“As expected, after it opened it was elbow to elbow,” the history says. “The comfort women … had some resistance to selling themselves to men who just yesterday were the enemy, and because of differences in language and race, there were a great deal of apprehensions at first. But they were paid highly, and they gradually came to accept their work peacefully.”

Police officials and Tokyo businessmen established a network of brothels under the auspices of the Recreation and Amusement Association, which operated with government funds. On Aug. 28, 1945, an advance wave of occupation troops arrived in Atsugi, just south of Tokyo. By nightfall, the troops found the RAA’s first brothel.

“I rushed there with two or three RAA executives, and was surprised to see 500 or 600 soldiers standing in line on the street,” Seiichi Kaburagi, the chief of public relations for the RAA, wrote in a 1972 memoir. He said American MPs were barely able to keep the troops under control.

Though arranged and supervised by the police and civilian government, the system mirrored the comfort stations established by the Japanese military abroad during the war.

Kaburagi wrote that occupation GIs paid upfront and were given tickets and condoms. The first RAA brothel, called Komachien _ The Babe Garden _ had 38 women, but due to high demand that was quickly increased to 100. Each woman serviced from 15 to 60 clients a day.

American historian John Dower, in his book “Embracing Defeat: Japan in the Wake of WWII,” says the charge for a short session with a prostitute was 15 yen, or about a dollar, roughly the cost of half a pack of cigarettes.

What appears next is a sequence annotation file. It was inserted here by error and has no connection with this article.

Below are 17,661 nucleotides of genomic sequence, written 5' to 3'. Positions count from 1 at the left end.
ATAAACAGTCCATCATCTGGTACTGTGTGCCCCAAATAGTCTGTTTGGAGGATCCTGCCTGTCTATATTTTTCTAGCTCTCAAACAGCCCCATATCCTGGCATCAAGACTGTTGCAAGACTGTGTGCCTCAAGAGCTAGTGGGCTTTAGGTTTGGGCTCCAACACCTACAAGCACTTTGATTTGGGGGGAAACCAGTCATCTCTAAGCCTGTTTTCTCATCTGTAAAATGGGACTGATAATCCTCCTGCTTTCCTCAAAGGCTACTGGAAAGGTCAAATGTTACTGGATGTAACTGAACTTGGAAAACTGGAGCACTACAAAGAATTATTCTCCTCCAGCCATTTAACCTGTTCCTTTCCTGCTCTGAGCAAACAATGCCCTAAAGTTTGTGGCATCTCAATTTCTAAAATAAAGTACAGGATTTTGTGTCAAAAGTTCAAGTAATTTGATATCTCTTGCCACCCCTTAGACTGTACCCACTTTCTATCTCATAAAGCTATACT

Kaburagi said the sudden demand forced brothel operators to advertise for women who were not licensed prostitutes.

Natsue Takita, a 19-year-old Komachien worker whose relatives had been killed in the war, responded to an ad seeking an office worker. She was told the only positions available were for comfort women and was persuaded to accept the offer.

According to Kaburagi’s memoirs, published in Japanese after the occupation ended in 1952, Takita jumped in front of a train a few days after the brothel started operations.

“The worst victims … were the women who, with no previous experience, answered the ads calling for `Women of the New Japan,'” he wrote.

By the end of 1945, about 350,000 U.S. troops were occupying Japan. At its peak, Kaburagi wrote, the RAA employed 70,000 prostitutes to serve them. Although there are suspicions, there is not clear evidence non-Japanese comfort women were imported to Japan as part of the program.

Toshiyuki Tanaka, a history professor at the Hiroshima Peace Institute, cautioned that Kaburagi’s number is hard to document. But he added the RAA was also only part of the picture _ the number of private brothels outside the official system was likely even higher.